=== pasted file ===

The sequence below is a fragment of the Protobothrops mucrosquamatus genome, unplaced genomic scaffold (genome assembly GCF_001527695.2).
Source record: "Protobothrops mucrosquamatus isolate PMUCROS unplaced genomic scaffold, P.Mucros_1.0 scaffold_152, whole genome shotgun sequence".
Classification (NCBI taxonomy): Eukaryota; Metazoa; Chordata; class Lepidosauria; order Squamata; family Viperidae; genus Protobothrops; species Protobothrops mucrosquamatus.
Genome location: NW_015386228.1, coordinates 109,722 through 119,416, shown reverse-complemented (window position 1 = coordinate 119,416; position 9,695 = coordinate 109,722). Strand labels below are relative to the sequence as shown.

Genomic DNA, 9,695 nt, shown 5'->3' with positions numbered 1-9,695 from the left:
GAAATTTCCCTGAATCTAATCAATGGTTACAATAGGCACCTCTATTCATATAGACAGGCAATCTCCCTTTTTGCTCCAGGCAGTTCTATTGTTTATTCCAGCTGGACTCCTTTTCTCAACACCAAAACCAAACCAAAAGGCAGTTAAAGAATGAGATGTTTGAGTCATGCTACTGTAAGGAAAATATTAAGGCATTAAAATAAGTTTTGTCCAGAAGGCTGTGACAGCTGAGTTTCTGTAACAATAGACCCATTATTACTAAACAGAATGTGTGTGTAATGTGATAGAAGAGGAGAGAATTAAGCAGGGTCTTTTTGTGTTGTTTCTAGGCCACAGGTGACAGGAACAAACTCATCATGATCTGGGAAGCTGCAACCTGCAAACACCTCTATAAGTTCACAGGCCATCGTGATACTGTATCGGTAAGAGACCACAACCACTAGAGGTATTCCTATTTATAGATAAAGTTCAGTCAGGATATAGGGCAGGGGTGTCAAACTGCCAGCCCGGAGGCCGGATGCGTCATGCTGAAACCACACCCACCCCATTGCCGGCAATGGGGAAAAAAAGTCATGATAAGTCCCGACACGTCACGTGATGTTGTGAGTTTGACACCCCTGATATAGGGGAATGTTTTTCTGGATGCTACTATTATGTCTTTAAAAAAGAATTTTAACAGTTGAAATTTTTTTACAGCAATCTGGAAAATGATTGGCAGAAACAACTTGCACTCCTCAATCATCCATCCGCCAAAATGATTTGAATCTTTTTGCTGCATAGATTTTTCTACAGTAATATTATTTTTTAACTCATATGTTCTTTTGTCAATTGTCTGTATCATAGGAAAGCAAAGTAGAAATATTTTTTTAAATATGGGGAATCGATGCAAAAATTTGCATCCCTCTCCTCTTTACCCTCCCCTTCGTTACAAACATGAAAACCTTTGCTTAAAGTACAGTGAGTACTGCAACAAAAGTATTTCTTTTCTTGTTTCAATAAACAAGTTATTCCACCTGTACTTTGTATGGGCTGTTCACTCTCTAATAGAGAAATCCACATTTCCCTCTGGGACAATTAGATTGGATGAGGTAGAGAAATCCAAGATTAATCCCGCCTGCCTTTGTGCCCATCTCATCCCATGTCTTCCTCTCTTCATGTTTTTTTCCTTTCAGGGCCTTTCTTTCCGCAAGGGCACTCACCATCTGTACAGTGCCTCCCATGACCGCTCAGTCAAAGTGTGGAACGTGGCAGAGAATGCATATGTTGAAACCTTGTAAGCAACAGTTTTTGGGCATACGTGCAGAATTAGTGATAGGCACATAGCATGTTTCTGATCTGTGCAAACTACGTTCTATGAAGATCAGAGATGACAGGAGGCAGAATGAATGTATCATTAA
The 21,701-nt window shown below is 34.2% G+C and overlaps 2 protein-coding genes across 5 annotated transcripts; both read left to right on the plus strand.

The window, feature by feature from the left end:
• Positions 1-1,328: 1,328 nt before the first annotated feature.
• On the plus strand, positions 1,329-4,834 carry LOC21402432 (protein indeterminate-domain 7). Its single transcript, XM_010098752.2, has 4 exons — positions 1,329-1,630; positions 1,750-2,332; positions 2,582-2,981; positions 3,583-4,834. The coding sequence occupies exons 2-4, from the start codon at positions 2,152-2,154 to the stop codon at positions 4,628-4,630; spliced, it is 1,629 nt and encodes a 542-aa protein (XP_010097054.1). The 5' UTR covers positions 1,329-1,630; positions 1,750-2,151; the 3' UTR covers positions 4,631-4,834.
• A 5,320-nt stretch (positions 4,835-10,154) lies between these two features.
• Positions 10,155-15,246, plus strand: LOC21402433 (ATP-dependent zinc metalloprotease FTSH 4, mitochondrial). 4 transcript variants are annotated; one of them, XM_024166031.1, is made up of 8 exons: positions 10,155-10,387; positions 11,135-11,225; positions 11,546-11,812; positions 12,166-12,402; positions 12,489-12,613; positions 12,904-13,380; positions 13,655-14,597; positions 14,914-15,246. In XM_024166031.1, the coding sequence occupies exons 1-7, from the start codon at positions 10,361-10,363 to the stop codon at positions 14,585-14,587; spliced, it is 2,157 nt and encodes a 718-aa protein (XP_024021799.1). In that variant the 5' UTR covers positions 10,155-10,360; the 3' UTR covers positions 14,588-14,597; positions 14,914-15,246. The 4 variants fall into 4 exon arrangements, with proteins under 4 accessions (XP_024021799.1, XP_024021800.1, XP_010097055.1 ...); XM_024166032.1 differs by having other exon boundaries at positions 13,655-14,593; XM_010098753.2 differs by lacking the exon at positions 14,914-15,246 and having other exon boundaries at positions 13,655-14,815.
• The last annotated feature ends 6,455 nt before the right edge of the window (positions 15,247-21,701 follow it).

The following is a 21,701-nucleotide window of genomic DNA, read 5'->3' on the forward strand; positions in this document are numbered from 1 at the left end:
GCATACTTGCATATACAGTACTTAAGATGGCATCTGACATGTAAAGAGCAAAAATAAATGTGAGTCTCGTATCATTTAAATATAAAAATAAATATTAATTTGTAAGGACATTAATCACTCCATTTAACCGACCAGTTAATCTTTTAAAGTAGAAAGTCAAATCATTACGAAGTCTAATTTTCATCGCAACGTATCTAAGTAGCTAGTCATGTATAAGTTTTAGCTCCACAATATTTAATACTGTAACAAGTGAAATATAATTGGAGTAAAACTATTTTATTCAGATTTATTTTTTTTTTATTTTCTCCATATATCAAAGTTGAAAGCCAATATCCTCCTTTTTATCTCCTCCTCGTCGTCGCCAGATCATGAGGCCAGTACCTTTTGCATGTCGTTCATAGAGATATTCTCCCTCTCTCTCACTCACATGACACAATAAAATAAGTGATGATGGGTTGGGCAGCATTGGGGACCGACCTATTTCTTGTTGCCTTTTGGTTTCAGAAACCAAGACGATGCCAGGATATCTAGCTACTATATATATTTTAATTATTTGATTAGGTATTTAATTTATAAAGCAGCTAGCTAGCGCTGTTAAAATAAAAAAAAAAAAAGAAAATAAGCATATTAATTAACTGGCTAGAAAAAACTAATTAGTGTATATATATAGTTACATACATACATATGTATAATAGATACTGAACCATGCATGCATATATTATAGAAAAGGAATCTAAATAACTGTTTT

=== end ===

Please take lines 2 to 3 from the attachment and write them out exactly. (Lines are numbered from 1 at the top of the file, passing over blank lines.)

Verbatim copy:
Source record: "Protobothrops mucrosquamatus isolate PMUCROS unplaced genomic scaffold, P.Mucros_1.0 scaffold_152, whole genome shotgun sequence".
Classification (NCBI taxonomy): Eukaryota; Metazoa; Chordata; class Lepidosauria; order Squamata; family Viperidae; genus Protobothrops; species Protobothrops mucrosquamatus.